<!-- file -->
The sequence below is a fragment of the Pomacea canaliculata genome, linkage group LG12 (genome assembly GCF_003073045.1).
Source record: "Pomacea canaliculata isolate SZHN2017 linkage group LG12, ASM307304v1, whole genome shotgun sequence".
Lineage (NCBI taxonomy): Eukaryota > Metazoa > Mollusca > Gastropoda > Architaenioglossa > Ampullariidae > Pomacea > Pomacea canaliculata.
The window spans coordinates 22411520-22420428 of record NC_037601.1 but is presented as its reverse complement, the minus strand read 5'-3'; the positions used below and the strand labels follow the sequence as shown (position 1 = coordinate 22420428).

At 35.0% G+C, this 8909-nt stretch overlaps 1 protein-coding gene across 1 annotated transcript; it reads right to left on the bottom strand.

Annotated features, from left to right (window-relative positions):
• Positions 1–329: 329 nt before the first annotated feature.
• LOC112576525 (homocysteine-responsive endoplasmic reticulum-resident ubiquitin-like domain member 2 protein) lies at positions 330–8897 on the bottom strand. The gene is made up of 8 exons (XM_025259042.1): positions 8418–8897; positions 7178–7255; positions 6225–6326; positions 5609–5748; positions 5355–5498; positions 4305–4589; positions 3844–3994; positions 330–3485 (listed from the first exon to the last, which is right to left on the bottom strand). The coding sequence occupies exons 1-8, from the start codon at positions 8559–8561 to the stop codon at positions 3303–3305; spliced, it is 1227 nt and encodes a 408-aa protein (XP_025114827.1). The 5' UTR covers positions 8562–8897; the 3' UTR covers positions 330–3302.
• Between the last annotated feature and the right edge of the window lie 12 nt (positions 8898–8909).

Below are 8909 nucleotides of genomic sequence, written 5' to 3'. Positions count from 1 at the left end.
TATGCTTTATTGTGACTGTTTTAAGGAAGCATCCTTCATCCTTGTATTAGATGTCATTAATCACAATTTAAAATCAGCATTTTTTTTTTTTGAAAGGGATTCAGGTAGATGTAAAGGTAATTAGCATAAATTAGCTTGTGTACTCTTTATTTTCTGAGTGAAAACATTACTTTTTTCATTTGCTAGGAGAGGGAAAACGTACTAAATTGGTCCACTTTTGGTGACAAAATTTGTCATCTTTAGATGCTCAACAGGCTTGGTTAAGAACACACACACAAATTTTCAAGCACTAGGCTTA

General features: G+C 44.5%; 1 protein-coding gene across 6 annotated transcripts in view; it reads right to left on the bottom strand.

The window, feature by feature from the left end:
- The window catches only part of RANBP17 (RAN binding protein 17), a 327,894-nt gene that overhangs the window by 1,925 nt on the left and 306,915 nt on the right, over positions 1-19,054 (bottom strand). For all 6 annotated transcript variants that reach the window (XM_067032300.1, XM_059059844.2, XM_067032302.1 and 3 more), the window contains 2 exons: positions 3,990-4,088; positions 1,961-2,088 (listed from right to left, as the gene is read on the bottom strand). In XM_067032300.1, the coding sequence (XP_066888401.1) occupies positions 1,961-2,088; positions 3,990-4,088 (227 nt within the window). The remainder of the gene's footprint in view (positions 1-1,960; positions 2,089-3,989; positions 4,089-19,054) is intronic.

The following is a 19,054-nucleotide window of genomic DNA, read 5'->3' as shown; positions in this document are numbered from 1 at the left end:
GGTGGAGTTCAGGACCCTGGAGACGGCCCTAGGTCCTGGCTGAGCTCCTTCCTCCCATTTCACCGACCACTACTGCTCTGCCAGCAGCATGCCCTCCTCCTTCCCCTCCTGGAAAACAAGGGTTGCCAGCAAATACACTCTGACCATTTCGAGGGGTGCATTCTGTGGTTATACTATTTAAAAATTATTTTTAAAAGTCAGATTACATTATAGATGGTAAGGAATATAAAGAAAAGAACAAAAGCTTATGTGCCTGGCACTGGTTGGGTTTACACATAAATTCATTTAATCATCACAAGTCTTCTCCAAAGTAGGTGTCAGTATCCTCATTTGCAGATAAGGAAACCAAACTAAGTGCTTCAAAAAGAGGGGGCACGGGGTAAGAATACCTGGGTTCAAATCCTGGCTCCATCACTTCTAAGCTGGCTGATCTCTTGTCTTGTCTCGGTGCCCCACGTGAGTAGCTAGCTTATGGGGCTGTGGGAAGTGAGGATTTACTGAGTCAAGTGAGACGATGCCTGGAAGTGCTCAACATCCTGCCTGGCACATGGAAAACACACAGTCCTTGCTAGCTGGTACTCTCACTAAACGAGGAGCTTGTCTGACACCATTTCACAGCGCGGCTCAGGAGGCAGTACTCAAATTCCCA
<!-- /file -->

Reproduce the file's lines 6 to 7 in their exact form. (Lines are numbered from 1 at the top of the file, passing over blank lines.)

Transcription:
Annotated features, from left to right (window-relative positions):
• Positions 1–329: 329 nt before the first annotated feature.